by Ed Mattson
Today was not like every other day for many of us. For veterans having to deal with a proposed amendment to the Military Construction Bill I wrote about earlier, written by Senator (and doctor) Tom Colburn, and co-sponsored by Sen. John McCain, it was “mucho hustle time”.
My mailbox was overflowing with emails since about mid-Wednesday. The Senate was going to weight the validity of an amendment that Sen. Colburn wanted to attach to a bill that was intended to help reduce the federal deficit, by attaching it to the Military Construction Bill that was sure to pass. You see, that’s the problem with the doggone Congress and the Legislators who just can’t understand why the American voter is so angry with them.
Washington DC is another planet. Those inside the “Beltway” have no idea what goes on in this country. They are so far out of touch with real live Americans they think it’s OK to do what they want anytime they get an urge. Raise income taxes, add more tax to the cost of gasoline, confiscate land and shut off energy exploration, close businesses with over regulation, pour money down cesspools called Department of Education/Energy/Interior, initiate federal spending on programs without any vision or oversight, and go along with the appointment of a bunch of pinheaded Czars that have not been vetted by Senate Approval.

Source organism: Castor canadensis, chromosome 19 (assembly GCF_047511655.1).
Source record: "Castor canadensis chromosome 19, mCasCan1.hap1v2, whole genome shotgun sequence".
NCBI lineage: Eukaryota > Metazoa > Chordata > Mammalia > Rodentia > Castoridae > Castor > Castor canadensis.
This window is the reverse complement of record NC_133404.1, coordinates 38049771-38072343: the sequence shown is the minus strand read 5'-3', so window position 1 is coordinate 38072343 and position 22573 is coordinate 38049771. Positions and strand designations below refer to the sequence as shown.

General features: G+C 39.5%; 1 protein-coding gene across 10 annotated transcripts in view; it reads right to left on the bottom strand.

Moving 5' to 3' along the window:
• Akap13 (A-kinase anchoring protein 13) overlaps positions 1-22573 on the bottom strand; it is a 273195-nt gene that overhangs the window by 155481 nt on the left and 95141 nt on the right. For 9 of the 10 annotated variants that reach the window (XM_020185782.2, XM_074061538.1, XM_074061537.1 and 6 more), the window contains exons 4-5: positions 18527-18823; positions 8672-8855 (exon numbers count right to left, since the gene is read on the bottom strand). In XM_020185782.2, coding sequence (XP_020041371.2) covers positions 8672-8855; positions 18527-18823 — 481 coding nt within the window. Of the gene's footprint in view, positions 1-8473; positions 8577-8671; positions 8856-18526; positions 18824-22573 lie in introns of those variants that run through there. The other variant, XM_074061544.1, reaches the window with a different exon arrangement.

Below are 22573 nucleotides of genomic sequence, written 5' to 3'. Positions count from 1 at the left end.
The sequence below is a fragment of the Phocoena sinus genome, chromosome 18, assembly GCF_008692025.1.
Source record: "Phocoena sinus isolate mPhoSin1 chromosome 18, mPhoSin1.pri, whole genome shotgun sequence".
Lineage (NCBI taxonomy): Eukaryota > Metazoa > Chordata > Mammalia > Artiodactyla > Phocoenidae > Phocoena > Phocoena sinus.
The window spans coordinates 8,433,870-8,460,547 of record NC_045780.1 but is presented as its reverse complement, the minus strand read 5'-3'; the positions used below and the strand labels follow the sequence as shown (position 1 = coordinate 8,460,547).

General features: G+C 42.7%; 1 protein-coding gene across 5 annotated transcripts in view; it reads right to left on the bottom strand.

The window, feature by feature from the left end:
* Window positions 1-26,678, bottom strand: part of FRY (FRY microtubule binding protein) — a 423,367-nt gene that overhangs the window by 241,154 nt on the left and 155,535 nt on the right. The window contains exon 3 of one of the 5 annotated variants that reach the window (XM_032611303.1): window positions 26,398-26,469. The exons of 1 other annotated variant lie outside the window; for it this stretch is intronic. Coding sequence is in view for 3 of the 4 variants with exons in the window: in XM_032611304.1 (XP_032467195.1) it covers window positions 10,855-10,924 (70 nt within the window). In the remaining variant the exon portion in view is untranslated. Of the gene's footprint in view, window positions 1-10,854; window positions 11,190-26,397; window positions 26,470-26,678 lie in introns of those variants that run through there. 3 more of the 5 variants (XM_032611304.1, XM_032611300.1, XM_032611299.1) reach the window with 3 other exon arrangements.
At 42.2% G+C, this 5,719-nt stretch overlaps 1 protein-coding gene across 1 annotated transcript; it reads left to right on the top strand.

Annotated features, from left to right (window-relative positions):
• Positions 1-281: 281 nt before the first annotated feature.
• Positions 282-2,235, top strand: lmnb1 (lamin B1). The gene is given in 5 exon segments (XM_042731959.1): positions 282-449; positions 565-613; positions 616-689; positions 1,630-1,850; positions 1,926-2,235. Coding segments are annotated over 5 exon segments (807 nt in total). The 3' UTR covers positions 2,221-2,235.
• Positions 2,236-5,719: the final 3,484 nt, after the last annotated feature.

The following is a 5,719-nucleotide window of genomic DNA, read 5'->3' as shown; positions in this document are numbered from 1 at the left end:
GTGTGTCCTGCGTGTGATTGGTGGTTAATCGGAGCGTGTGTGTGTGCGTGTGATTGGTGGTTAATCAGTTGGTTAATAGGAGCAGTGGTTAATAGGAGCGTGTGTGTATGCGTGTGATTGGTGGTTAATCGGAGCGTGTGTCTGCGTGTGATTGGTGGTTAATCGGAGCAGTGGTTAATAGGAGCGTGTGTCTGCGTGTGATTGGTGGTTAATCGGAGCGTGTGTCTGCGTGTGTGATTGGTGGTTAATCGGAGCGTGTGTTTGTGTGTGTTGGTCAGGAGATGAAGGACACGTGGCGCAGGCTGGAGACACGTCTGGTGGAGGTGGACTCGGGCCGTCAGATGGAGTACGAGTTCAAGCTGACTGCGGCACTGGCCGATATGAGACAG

This whole concept of attaching bills to other bills, many times to avoid open and fair floor debate, many filled with pork and earmarks, and most having never been thoroughly read (does last year’s healthcare bill ring a bell), is downright criminal. As they used to say in Texas, maybe it is time “to get a rope and find a tree”. Folks…even those out here in the so called “fly-over country” are getting wise. Screw us once…shame on you; screw us twice, shame on us. We are now on about the umpteenth screwing but we are wising up!